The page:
vineri, 28 aprilie 2017

One Flew Over the Cuckoo’s Nest based on the novel by Ken Kesey

One Flew Over the Cuckoo’s Nest based on the novel by Ken Kesey

A different version of this note and thoughts on other books are available at:


This is one of the best films ever made.
It deservedly won the Academy Awards for:

-          Best Picture- Michael Douglas and Saul Zaents, Best Actor in a Leading Role- Jack Nicholson, Best Actress in a Leading role- Louise Fletcher, Best Director- Milos Forman, Best Writing- Lawrence Hauben and Bo Goldman – which means All the important Oscars
-          All the major Golden Globes for all the categories above and for the new comer Brad Dourif in a supporting role
-          All the most important BAFTAs, which means again all of the above, but without the screenplay prize and with editing awarded instead…

To all that, we need to add so many other prestigious prizes.
The movie is an absolute masterpiece.

The Cuckoo’s Nest from the title refers to the mental institution where most of the important scenes take place.
Jack Nicholson has probably the best performance of his career in the role of Randle McMurphy, who tries to avoid spending time in jail.

He has received a jail sentence, but smart as he is, he figured a way out, by sustaining that he is crazy and arriving at the Cuckoo’s Nest.
Notwithstanding the apparent shrewdness of his move, there are surprises and many frustrations that await the new “patient”.

-          Randle McMurphy is one of the most likeable, full of energy, positive, brave, cunning, intrepid, creative, naughty and complex characters in cinema history

Jack Nicholson has been discovered by Robert Evans, who tells this and so many other exciting Hollywood stories in his terribly fascinating book about his years as an actor, producer and then head of Paramount:

-          The Kid Stays in the Picture
-          If you want to have a good idea about films, Hollywood and the industry you would do well to read this and:
-          Adventures in the Screen Trade by William Goldman and Making Movies by Sydney Lumet

McMurphy clashes with Nurse Ratched, the latter being is in control of the ward to which the former is assigned and all the people within it.
She is abusive, domineering, cruel or perhaps just psychopathic.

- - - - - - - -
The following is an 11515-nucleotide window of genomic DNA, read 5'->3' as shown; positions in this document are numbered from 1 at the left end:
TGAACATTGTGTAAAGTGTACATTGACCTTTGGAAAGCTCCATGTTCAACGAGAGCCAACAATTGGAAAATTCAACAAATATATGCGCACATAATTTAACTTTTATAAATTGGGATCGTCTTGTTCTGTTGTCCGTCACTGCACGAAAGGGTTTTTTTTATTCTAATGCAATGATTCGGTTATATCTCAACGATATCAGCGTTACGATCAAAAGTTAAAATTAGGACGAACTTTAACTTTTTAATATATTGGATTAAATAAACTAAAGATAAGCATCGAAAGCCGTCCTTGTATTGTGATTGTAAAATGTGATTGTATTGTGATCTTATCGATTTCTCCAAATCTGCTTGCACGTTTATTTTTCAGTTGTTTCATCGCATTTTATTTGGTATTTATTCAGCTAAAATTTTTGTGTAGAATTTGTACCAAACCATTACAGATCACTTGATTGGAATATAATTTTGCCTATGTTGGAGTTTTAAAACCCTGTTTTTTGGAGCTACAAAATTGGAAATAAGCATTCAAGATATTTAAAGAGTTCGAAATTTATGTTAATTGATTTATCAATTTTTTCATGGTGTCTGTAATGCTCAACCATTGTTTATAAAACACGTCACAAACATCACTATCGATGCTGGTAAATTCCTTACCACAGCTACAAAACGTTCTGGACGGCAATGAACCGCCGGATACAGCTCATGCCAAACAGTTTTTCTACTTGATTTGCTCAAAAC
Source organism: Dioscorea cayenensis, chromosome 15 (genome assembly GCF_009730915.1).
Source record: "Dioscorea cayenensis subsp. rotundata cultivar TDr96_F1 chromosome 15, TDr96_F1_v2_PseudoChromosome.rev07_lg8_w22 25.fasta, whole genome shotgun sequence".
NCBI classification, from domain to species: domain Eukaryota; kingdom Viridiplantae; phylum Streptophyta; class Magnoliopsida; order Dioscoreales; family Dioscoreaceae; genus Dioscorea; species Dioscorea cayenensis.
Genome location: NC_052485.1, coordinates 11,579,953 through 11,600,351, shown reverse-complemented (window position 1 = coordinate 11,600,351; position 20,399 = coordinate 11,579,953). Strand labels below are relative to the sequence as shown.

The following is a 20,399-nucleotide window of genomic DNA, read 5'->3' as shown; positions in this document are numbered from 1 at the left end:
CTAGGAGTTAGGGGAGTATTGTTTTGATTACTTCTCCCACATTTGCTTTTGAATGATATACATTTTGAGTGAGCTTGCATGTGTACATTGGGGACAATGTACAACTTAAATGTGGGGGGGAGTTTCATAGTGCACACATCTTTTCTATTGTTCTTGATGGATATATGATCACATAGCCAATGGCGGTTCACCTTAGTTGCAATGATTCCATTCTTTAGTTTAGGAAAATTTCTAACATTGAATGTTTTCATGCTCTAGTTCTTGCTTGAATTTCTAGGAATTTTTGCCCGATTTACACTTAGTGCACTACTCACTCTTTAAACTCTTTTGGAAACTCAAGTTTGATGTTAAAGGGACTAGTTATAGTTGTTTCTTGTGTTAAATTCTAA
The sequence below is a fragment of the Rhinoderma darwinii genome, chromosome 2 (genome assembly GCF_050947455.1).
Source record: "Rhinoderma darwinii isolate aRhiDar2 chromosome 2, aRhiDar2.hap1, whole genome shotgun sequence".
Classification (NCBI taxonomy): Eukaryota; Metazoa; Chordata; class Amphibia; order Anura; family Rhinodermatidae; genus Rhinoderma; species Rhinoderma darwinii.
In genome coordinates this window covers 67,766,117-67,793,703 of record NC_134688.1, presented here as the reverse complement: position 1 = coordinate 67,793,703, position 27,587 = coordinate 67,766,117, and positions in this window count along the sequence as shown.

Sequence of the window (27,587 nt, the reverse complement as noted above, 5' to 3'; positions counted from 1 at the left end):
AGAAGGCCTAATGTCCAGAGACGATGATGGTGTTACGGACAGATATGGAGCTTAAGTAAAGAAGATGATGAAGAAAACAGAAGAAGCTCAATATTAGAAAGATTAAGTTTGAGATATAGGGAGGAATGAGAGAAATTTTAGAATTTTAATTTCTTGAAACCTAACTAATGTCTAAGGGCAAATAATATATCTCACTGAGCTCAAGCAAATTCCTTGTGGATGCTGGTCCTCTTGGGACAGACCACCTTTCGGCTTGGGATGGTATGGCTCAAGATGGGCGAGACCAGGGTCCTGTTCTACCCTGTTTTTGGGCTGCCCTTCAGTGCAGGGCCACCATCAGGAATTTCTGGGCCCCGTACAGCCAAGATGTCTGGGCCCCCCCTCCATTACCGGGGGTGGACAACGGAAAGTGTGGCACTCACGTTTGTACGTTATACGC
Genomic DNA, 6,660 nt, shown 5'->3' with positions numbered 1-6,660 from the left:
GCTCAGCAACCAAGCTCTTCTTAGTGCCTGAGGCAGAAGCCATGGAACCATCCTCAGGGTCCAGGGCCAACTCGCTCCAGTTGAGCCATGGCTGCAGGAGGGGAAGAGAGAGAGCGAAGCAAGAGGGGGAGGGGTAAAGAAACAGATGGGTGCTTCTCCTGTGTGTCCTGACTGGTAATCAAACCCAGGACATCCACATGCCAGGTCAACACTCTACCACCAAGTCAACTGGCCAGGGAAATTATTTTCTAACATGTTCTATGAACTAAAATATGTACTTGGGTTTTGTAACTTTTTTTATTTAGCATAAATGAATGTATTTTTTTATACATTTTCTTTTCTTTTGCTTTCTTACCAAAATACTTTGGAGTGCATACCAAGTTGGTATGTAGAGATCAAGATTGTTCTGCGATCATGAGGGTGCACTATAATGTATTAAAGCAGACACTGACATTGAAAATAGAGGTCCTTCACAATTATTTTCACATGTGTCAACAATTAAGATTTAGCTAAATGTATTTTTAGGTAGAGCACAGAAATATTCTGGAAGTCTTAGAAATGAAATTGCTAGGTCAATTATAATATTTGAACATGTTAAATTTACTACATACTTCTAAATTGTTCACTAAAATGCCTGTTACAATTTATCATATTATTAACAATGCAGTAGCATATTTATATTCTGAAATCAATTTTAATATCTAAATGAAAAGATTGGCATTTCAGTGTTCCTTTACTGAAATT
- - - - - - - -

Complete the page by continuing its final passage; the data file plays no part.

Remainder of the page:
A psychopath is someone who has no emotions, as Harvard Positive Psychology Professor Tal Ben Shahar puts it.
The psychopath is very well able to exploit the feelings of the others and climb up the social ladder, in most groups.

Nurse Ratched, even if theoretically should listen to what doctors say, in practice calls all the shots and tortures the patients.
Not literally or physically, but mentally, with a determination that drives one of them to suicide and many of the rest to breakdowns.

McMurphy tries to stand up to her and has some victories, after he loses the unfair vote on the viewing of the baseball series.
He even manages a short escape, taking all his colleagues out on the bus that he has high jacked and then on to the ocean

Alas, he has to pay dearly for his courage in an époque when mental patients were “treated „with electric shocks.
When electricity was not “enough”, “doctors” would just recommend and perform lobotomies that rendered the patients vegetative.

Here are some quotes from a magnificent film:

“McMurphy: Jesus, I mean, you guys do nothing but complain about how you can't stand it in this place here and you don't have the guts just to walk out? What do you think you are, for Chrissake, crazy or somethin'? Well you're not! You're not! You're no crazier than the average asshole out walkin' around on the streets and that's it.
…..
 Harding: I'm not just talking about my wife, I'm talking about my LIFE, I can't seem to get that through to you. I'm not just talking about one person, I'm talking about everybody. I'm talking about form. I'm talking about content. I'm talking about interrelationships. I'm talking about God, the devil, Hell, Heaven. Do you understand... FINALLY?”





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